Forty-six Bedford Schools employees will retire after this school year, the Board of Education said at a meeting Monday.
The number leaves the district far from closing its $5.4 budget deficit for next year.
The board plans to finalize the reductions at a meeting Thursday.
Chief Financial Officer Josh Dyer said the personnel reductions would save the district system about $2 million.
Of the 46 employees planning to retire, 20 are teachers and three are administrators.
Assistant Superintendent Ken Graf said the district would replace some of the teachers who decided to retire, most likely with teachers newly graduated from college.
Eight employees were granted extensions and will retire sometime next year.
Mr. Graf said this was done to retain specific programs, such as the band program in one school, and allow them a way to save money later on.
The board had approved laying off 46 teachers only a month earlier.
Along with many schools in Michigan, Bedford is struggling to regulate its budget not only because of cost increases but cuts in state funding and declines in enrollment.
Mr. Dyer projected the district would lose 96 students in 2010 to 2011 and as many as 120 students in 2011 to 2012, which would reduce the amount of state funding the district received.
Over four years, decreased enrollment would cost the district $8 million, he said.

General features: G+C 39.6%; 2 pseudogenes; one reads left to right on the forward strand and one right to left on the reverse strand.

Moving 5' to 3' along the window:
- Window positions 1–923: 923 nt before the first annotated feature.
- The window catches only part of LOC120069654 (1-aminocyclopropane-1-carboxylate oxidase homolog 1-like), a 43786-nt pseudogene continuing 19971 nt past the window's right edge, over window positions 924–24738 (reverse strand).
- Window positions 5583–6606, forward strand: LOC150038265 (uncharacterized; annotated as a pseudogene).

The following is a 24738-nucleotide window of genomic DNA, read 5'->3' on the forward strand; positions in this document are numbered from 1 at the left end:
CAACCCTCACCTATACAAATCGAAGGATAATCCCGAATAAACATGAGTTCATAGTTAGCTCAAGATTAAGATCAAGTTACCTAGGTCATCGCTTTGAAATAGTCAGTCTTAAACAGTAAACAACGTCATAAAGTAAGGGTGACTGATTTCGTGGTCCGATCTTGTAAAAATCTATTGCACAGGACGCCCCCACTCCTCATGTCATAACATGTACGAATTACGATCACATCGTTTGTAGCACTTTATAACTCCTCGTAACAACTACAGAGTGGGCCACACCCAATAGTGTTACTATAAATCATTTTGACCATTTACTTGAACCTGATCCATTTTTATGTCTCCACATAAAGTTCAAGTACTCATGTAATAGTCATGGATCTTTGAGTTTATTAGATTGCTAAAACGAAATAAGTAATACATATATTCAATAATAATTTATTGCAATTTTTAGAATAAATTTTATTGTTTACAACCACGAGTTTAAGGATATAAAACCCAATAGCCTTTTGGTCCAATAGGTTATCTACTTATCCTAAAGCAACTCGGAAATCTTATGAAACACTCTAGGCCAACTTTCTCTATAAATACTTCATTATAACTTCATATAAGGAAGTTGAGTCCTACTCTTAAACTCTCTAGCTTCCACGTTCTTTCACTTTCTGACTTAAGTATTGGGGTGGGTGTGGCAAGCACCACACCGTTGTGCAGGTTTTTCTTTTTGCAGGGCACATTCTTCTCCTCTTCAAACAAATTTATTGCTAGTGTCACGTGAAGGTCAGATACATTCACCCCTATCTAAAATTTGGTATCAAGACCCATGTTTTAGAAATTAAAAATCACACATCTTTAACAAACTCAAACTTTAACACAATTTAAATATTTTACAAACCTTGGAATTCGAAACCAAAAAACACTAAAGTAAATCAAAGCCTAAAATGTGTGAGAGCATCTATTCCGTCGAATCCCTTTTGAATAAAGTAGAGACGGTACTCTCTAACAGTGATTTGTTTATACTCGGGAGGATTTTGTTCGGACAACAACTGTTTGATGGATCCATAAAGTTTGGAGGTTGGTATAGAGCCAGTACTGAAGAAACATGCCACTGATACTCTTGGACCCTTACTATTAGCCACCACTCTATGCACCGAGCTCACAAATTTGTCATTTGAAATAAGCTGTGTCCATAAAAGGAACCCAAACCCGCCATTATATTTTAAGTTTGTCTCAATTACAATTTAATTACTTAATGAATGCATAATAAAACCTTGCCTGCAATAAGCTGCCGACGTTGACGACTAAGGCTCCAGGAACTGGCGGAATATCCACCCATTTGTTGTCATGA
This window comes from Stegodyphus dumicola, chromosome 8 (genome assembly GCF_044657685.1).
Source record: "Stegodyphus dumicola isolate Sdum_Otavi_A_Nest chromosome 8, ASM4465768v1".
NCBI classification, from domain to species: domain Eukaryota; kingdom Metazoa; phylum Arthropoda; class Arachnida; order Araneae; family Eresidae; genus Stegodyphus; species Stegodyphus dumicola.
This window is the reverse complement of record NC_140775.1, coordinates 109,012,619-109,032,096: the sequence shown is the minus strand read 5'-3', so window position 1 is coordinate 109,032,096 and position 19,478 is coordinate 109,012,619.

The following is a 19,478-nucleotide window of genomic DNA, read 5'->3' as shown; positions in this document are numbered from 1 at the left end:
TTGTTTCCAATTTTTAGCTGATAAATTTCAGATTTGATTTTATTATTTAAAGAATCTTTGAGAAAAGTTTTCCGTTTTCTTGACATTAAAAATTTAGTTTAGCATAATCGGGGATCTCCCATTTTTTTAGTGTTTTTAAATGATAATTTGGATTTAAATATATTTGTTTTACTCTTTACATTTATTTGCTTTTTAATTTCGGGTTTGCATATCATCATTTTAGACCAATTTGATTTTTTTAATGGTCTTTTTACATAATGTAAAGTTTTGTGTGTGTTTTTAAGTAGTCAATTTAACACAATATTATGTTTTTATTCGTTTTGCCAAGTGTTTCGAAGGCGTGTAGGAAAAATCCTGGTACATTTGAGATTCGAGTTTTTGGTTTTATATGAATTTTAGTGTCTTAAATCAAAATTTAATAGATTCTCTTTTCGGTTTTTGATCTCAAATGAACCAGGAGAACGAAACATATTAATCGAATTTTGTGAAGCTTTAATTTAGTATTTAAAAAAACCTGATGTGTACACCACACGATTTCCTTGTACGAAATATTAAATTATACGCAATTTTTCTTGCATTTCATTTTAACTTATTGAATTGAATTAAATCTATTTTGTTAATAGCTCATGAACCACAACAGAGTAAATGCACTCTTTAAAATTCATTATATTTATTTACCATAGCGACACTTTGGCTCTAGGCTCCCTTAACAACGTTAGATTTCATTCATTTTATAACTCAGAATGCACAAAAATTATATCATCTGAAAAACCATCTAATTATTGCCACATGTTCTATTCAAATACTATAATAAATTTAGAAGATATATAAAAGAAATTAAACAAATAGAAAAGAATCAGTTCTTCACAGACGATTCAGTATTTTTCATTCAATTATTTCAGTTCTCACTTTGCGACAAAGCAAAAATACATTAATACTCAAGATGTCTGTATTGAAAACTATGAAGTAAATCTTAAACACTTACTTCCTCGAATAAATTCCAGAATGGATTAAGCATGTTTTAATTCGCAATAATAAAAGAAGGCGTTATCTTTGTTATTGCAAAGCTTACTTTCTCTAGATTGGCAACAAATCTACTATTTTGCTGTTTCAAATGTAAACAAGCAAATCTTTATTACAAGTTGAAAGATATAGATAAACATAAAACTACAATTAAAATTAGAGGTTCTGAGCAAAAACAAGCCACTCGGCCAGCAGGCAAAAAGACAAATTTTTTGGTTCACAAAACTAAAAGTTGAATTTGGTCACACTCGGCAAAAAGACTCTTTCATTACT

The district will overspend a projected $1.3 million next year, compared to $2.2 million this year.
He also predicted a 3.4 percent increase in health insurance next year, and a 10 percent increase in 2011 to 2012. Retirement costs also have increased by 2.47 percent for next year.
So far, the board has decided to balance the budget by making departmental cuts by 5 percent, reducing the spending on the fifth-grade band, locking in the price it pays for natural gas, and merging the athletic fund with the general fund.
Future considerations include more personnel cuts and closing one of the elementary school buildings in either the 2010-11 academic year or the next, Mr. Dyer said. Such a move could save up to $450,000,
The board has a June 30 deadline to finalize budget cuts.
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